April 26, 2017

This issue is dominated by articles about the
edgier tech law topics, with Neil Brown’s piece on Sextech being the big online
hit of the last few months (no surprise there, but I suspect we may have had
some disappointed online visitors) and delebs and algorithms causing plenty of
interest too. But even though those ‘edgy’ topics are threatening to become
mainstream, they are by no means bread and butter topics for most tech lawyers,
so we have case reports and articles on contracts and other more prosaic aspects
of IT law. What we don’t have is articles on Brexit and the GDPR.

Bread, butter and the GDPR

It is just over a year before GDPR deadline day. I
don’t suppose many SCL members are panicking but I am pretty sure that you know
people who are, and even more people who should be panicking but are imitating
Nelson at Copenhagen.

Panic or not, I think that it is time for this
magazine to turn its attentions back to the GDPR and I want to encourage real
experts to rip apart official guidance, fill in the blanks in the impending
rules and drill down through the detail in the multitude of data protection
issues covered by the EU legislation.

While I have been besieged with articles
saying, in effect, ‘businesses better get ready’, which is a message that I assume
our readers do not need to hear, I have been offered little new analysis since
our splurge on the subject when the GDPR was finally agreed.

The current consultation about derogations is a
handy indicator that the government is (in my view, belatedly) getting to grips
with the issues and there might be an opportunity to mould opinion even now. I
am disappointed that the Department for Culture, Media & Sport has not
moved sooner and think we should have had draft legislation by now but that is
water under the bridge.

If you have strong views – and DP debates tend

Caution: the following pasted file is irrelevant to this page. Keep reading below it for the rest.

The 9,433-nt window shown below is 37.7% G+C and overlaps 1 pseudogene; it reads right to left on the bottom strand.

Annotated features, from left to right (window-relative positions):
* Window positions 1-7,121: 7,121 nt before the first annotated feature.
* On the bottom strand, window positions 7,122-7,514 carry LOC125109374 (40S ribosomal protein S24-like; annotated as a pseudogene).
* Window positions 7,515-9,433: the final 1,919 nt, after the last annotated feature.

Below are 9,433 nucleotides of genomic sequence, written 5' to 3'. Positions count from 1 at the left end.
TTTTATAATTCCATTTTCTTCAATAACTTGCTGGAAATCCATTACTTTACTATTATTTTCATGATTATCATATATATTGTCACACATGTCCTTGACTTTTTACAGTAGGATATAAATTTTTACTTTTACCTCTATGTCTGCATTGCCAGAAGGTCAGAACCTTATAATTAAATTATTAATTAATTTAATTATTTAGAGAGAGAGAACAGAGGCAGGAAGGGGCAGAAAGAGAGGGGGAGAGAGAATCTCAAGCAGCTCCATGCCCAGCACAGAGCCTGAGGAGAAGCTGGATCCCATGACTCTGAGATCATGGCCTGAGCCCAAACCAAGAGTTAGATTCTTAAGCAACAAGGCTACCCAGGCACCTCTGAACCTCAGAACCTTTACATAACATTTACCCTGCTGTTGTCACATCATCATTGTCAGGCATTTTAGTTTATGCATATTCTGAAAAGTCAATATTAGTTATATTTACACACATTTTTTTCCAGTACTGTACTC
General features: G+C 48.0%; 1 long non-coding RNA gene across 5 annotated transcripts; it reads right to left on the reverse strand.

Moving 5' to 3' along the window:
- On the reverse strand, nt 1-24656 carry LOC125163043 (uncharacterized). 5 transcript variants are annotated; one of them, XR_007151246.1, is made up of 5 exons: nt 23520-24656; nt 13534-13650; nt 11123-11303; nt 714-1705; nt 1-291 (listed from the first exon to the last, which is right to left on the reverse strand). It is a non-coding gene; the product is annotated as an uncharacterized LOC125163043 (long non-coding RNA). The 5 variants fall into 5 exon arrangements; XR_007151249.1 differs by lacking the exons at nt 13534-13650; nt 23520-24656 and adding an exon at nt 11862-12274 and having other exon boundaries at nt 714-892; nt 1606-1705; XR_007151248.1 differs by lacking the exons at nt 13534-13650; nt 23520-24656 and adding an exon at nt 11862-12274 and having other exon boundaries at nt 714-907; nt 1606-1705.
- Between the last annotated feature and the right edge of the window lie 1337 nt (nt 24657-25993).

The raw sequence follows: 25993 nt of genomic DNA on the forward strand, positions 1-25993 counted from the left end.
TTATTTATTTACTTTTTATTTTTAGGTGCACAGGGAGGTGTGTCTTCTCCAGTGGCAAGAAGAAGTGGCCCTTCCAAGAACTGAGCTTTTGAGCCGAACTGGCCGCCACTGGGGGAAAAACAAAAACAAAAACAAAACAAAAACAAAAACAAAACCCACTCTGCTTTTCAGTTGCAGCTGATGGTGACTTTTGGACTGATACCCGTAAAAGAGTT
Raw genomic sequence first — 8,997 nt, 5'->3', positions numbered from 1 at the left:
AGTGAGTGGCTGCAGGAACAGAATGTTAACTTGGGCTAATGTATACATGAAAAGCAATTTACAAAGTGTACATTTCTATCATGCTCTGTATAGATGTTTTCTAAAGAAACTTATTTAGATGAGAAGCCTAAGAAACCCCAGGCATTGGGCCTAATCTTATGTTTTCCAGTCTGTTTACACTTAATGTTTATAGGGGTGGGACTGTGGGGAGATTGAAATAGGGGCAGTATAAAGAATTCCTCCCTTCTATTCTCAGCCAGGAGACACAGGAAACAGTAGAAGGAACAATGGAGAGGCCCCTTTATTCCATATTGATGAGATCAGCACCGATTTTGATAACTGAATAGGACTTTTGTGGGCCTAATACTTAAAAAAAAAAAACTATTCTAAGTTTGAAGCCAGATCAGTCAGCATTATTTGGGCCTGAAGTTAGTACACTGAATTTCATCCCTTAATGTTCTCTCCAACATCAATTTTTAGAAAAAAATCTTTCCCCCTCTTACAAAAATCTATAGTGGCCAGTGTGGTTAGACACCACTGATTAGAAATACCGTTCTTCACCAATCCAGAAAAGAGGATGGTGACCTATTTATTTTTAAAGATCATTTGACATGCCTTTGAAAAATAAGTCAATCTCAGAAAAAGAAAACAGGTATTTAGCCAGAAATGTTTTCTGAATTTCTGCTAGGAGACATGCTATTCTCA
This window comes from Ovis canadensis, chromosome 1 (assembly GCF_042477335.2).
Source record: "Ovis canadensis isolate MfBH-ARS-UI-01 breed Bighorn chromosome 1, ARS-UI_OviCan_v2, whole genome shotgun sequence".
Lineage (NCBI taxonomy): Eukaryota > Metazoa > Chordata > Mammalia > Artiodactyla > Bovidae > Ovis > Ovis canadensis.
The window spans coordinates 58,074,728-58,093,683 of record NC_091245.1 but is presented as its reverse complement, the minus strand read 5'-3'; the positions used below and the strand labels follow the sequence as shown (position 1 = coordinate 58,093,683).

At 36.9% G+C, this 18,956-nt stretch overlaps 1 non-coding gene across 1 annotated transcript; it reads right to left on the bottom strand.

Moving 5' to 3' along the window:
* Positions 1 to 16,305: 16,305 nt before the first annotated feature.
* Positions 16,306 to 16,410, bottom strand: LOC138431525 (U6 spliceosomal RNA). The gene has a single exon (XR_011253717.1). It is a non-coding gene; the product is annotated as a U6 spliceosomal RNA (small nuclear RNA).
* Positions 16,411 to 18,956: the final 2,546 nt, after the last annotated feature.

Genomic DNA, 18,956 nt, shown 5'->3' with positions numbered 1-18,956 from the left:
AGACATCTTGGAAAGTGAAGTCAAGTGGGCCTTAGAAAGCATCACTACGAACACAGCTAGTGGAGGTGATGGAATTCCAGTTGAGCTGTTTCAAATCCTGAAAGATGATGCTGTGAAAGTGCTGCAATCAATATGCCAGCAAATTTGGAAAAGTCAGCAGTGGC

to engender the same strength of feeling as debates on a Saturday night-service
bus – I am interested in publishing opinion pieces as well as detailed

Brexit speculation

In the days and months following the referendum
I was inundated with offers of articles telling us what the referendum result
meant for tech lawyers, IT businesses, patent holders and Uncle Tom Cobley. I
published none of them because they all said the same thing: ‘it all depends
and it is too soon to say’, bar the odd one which, rather endearingly, seemed
to think I might not have noticed the result and wanted to update me on it.
What bliss such ignorance would be!

But, still slightly reluctantly, I think we are
now approaching the point where we can make some attempt to provide realistic
scenarios for a post-Brexit tech law landscape. If you have given a great deal
of thought to this and would like to contribute, do get in touch. If it is keeping
you awake at night, this might be an opportunity to offload. There is an
obvious link between the GDPR and Brexit and views on that link and the effect
of the Great Repeal Bill are welcome too.

Since I feel that almost all Brexit debates are
incredibly insular, I would particularly like to hear from tech lawyers outside
the UK as to how they expect Brexit to affect them and their relations with the
EU (if from outside it) and the UK.

I would ask that contributors try their best to
avoid comments that can be summarised as ‘we are all doomed’. I will probably
write that one myself.